This bridge was built Patrick Walsh Esq MP, Sovereign of Callan,
Inspector AM 1791 by Ambrose Williams Architect.
In the 15th century the Augustinians built their monastery on the north side of the King’s River and constructed a small bridge connecting the Abbey Meadow to the town.
This bridge gave the townspeople access to the Abbey Well and a supply of clean drinking water.
You had four bridges on the North side of Callan town. Two over the King’s River and two over the Mill Race, veritable ‘Little Venice’.
Upper Bridge Street has a distinct medieval appearance – ‘narrow street with the houses huddled together’ as historian Dr Willie Nolan termed it when observing it from the height of the Minauns Road near the Old Abbey.
Down the centuries, Green Street and Bridge were the principal streets, mainly because they were part of the direct main coach road from Dublin to Cork.
In addition to its importance as a stopping off point on the main coach road.
Callan was also the market town to a wide hinterland.
How long the original Big Bridge lasted or how many times it was rebuilt is not knows.
The first sketch we have of the bridge is on the Down Survey Map of 1655.
It shows a large bridge of three arches with access to the town controlled by a stout castle where Somers Pub/Shop stands today.
The 1813 Miller, Robertson Sketches of Callan show a hump backed bridge of three arches.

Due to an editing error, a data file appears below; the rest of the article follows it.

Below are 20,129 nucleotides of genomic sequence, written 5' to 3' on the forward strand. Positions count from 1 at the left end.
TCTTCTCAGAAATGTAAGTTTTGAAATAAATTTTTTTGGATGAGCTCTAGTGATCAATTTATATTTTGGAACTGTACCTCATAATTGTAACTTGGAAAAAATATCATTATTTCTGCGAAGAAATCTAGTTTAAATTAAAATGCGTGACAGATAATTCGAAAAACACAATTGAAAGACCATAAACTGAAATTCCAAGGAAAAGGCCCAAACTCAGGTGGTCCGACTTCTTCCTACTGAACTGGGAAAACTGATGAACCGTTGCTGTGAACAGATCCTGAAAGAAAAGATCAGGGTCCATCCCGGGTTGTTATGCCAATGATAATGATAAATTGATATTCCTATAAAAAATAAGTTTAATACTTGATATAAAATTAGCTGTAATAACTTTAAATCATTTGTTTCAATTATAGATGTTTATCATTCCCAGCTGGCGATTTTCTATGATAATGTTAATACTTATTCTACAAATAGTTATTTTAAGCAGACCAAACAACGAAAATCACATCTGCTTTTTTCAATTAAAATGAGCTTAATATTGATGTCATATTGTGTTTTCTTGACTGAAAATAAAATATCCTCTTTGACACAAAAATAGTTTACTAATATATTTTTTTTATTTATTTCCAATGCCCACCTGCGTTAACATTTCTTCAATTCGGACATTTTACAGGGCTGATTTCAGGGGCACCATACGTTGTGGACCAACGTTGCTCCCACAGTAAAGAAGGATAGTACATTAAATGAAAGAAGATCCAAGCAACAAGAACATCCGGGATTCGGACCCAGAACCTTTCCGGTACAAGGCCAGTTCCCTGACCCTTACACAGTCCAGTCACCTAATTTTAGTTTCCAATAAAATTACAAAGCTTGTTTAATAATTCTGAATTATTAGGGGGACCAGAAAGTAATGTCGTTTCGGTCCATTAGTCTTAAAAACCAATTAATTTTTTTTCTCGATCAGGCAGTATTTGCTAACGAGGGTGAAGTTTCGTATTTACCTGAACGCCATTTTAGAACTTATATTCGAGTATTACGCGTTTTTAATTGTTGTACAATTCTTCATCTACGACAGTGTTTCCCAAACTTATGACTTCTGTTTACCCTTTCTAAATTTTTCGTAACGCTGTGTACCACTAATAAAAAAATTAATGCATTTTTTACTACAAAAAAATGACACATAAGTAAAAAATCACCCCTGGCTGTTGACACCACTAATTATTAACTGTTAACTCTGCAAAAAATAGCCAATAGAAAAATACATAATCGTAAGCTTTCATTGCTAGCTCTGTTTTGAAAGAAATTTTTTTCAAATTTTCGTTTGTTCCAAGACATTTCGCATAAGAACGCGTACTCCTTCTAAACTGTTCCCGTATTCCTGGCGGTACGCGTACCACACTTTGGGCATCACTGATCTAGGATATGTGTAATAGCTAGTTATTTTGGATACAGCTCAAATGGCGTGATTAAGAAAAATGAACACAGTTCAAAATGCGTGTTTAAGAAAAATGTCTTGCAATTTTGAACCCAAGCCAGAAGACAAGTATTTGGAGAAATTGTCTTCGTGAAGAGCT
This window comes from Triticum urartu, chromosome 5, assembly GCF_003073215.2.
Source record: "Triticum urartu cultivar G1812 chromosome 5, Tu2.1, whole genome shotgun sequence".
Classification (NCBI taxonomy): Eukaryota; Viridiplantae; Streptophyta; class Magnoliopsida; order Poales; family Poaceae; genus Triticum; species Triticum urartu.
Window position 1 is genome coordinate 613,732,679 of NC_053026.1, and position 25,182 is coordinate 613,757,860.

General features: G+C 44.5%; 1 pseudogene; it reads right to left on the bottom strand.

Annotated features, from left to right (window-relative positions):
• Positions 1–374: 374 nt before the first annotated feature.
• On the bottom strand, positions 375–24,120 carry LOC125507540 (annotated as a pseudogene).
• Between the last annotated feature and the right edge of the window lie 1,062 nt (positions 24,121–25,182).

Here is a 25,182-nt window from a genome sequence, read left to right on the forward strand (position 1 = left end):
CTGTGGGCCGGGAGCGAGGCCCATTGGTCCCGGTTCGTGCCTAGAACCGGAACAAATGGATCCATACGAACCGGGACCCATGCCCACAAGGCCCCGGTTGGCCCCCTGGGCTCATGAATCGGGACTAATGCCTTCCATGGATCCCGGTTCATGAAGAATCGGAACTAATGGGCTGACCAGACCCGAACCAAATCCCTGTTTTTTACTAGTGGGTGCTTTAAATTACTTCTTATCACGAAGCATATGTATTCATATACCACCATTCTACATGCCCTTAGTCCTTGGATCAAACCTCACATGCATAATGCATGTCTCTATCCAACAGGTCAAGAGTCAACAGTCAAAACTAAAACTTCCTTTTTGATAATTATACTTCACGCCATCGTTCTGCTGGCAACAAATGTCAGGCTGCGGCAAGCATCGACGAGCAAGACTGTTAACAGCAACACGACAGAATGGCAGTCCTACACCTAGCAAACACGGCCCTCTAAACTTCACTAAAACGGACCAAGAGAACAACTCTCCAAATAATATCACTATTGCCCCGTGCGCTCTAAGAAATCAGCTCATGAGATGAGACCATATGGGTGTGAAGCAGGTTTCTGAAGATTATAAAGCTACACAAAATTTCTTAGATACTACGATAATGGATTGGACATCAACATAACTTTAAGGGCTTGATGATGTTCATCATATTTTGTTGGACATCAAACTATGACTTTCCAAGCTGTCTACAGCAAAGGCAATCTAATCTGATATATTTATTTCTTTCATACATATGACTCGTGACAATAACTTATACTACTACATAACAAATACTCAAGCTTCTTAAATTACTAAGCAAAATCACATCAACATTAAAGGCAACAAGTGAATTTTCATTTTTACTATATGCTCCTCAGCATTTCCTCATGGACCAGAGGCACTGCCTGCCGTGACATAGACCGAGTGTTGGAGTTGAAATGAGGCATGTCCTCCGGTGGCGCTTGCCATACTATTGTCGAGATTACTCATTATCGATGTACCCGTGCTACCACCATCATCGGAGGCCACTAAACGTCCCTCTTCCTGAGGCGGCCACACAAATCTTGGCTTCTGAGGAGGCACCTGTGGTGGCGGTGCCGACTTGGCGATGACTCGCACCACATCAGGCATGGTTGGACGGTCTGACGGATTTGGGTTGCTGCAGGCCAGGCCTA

This sketch is in the 2007 Callan 800 Book. A new bridge was built in 1818:
Erected at the expense of Kilkenny County Council, August 1818. During the Sovereignty of Humphrey Hartley Esq JP. Middle arch destroyed in 1922
Restored 1925. R.F. Bowen County Surveyor.
The bridge was blown up during the Civil War by the Republican Forces occupying Callan. That was to prevent the Free State Army from entering the town from the Kilkenny side.
This military tactic was a failure because the Free State Forces crossed the ford on the river and entered via Clodeen Lane.
To give people access when the middle arch was missing, planks were placed across it from the other two arches,
Artist Tony O’Malley when going to school slipped off the planks and fell into the river, breaking his arm. He was the only known casualty.
Bridge Street posed a major traffic bottleneck in the years before the By-pass Road was constructed in 1997.
Lorry drivers particularly dreaded going through the narrow street. There was great relief when the new road was opened.
The colourful shops and small businesses like Powers that made Bridge Street such a vibrant place for centuries have largely closed down.
Major supermarket chains have to a large extent been responsible for this. What the future holds is a moot question.
During the 1920s the streets in Callan were re-named to reflect a more patriotic era.
Green Street became Edmund Rice Street, West Street to John Locke Street, Mill Street to St Augustine Street and Bridge Street became Coyne Street after the Fenian patriot Edward Coyne, born in Lower Bridge Street.
Local people, in their own inimitable way, ignored these changes and kept the street names they had known and loved.
So,to this day, Bridge Street, as it always was, is still Bridge Street.